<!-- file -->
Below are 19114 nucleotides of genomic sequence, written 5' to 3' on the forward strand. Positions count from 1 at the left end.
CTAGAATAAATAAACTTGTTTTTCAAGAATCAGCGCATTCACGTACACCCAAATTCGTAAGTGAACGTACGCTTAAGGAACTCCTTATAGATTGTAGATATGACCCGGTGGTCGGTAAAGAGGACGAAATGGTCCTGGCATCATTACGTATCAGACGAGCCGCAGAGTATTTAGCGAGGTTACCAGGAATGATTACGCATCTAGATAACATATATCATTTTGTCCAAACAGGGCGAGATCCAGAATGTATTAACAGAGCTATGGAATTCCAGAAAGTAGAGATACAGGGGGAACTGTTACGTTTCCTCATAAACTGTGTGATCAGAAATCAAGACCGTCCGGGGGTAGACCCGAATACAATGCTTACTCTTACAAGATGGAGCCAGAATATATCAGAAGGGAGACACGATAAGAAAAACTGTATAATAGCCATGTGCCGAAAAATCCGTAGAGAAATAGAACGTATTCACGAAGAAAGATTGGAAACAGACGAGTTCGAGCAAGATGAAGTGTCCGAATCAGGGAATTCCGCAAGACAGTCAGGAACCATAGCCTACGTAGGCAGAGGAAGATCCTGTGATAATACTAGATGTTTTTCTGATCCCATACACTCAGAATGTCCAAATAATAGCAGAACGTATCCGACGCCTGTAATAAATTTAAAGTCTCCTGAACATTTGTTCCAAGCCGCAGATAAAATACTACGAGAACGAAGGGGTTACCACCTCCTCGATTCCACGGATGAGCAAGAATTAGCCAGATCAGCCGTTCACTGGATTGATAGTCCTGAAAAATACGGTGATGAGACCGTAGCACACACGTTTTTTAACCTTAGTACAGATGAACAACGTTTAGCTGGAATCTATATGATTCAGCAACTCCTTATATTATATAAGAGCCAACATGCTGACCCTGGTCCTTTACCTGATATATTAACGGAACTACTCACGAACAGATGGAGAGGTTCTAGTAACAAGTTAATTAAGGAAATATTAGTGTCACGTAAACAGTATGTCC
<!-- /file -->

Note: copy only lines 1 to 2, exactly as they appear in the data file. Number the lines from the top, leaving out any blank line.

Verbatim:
Below are 19114 nucleotides of genomic sequence, written 5' to 3' on the forward strand. Positions count from 1 at the left end.
CTAGAATAAATAAACTTGTTTTTCAAGAATCAGCGCATTCACGTACACCCAAATTCGTAAGTGAACGTACGCTTAAGGAACTCCTTATAGATTGTAGATATGACCCGGTGGTCGGTAAAGAGGACGAAATGGTCCTGGCATCATTACGTATCAGACGAGCCGCAGAGTATTTAGCGAGGTTACCAGGAATGATTACGCATCTAGATAACATATATCATTTTGTCCAAACAGGGCGAGATCCAGAATGTATTAACAGAGCTATGGAATTCCAGAAAGTAGAGATACAGGGGGAACTGTTACGTTTCCTCATAAACTGTGTGATCAGAAATCAAGACCGTCCGGGGGTAGACCCGAATACAATGCTTACTCTTACAAGATGGAGCCAGAATATATCAGAAGGGAGACACGATAAGAAAAACTGTATAATAGCCATGTGCCGAAAAATCCGTAGAGAAATAGAACGTATTCACGAAGAAAGATTGGAAACAGACGAGTTCGAGCAAGATGAAGTGTCCGAATCAGGGAATTCCGCAAGACAGTCAGGAACCATAGCCTACGTAGGCAGAGGAAGATCCTGTGATAATACTAGATGTTTTTCTGATCCCATACACTCAGAATGTCCAAATAATAGCAGAACGTATCCGACGCCTGTAATAAATTTAAAGTCTCCTGAACATTTGTTCCAAGCCGCAGATAAAATACTACGAGAACGAAGGGGTTACCACCTCCTCGATTCCACGGATGAGCAAGAATTAGCCAGATCAGCCGTTCACTGGATTGATAGTCCTGAAAAATACGGTGATGAGACCGTAGCACACACGTTTTTTAACCTTAGTACAGATGAACAACGTTTAGCTGGAATCTATATGATTCAGCAACTCCTTATATTATATAAGAGCCAACATGCTGACCCTGGTCCTTTACCTGATATATTAACGGAACTACTCACGAACAGATGGAGAGGTTCTAGTAACAAGTTAATTAAGGAAATATTAGTGTCACGTAAACAGTATGTCC